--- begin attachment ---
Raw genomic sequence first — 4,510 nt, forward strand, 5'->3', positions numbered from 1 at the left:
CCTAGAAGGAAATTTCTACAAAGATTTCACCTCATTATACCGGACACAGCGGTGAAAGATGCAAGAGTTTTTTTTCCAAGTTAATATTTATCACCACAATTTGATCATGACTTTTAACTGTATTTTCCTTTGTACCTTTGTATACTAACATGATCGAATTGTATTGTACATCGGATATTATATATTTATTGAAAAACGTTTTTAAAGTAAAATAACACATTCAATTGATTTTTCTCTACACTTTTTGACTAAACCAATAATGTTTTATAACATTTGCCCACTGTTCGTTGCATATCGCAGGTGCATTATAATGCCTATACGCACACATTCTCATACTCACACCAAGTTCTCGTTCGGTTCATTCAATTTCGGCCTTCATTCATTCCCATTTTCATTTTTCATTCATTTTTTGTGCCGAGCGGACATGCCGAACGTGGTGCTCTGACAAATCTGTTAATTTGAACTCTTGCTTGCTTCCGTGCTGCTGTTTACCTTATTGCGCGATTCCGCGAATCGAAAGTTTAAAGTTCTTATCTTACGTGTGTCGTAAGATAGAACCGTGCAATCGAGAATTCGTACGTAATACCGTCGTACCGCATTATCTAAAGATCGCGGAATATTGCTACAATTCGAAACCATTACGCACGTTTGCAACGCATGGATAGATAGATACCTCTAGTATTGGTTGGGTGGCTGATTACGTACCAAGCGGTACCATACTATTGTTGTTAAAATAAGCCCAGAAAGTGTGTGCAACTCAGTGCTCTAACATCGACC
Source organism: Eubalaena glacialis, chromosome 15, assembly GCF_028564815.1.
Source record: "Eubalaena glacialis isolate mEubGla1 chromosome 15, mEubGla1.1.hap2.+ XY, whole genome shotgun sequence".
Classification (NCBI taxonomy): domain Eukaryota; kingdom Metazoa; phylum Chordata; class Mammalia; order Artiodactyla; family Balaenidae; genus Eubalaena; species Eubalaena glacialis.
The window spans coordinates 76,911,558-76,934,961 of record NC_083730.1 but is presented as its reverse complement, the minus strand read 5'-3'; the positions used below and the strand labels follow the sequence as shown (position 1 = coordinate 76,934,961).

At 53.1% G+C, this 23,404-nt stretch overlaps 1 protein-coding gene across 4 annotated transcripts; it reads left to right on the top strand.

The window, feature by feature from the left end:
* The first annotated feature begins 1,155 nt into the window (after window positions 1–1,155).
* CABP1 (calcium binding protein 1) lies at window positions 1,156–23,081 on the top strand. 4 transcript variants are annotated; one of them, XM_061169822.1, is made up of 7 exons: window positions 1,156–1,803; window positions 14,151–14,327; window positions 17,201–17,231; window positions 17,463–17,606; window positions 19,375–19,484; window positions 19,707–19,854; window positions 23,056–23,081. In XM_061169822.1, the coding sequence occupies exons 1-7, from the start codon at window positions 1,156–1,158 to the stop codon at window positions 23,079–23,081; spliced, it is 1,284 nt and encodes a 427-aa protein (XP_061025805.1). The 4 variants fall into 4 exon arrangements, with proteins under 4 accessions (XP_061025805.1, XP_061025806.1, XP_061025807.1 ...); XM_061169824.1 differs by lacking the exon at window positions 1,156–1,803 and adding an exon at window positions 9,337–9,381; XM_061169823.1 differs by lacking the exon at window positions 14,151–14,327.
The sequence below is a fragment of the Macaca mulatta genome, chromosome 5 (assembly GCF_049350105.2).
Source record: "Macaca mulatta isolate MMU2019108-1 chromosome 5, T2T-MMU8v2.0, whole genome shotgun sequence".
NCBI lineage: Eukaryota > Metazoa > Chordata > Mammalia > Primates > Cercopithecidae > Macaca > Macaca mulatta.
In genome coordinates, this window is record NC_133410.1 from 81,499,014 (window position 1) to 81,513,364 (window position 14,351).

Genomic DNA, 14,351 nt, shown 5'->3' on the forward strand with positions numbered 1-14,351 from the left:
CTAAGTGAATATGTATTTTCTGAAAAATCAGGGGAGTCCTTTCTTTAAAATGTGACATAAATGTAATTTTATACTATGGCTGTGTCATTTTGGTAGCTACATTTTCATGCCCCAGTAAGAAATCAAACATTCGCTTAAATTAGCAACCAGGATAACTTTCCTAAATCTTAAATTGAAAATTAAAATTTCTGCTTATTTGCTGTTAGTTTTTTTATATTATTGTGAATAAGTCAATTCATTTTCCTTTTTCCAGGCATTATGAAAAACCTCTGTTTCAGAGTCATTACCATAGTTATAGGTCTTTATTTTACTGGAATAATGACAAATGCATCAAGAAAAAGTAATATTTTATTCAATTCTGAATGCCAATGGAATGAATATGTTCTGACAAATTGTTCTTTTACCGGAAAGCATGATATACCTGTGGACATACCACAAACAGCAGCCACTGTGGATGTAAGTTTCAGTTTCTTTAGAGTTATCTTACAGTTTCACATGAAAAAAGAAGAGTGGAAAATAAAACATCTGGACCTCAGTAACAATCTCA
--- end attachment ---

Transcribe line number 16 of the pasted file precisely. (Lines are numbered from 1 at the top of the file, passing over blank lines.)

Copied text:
CTAAGTGAATATGTATTTTCTGAAAAATCAGGGGAGTCCTTTCTTTAAAATGTGACATAAATGTAATTTTATACTATGGCTGTGTCATTTTGGTAGCTACATTTTCATGCCCCAGTAAGAAATCAAACATTCGCTTAAATTAGCAACCAGGATAACTTTCCTAAATCTTAAATTGAAAATTAAAATTTCTGCTTATTTGCTGTTAGTTTTTTTATATTATTGTGAATAAGTCAATTCATTTTCCTTTTTCCAGGCATTATGAAAAACCTCTGTTTCAGAGTCATTACCATAGTTATAGGTCTTTATTTTACTGGAATAATGACAAATGCATCAAGAAAAAGTAATATTTTATTCAATTCTGAATGCCAATGGAATGAATATGTTCTGACAAATTGTTCTTTTACCGGAAAGCATGATATACCTGTGGACATACCACAAACAGCAGCCACTGTGGATGTAAGTTTCAGTTTCTTTAGAGTTATCTTACAGTTTCACATGAAAAAAGAAGAGTGGAAAATAAAACATCTGGACCTCAGTAACAATCTCA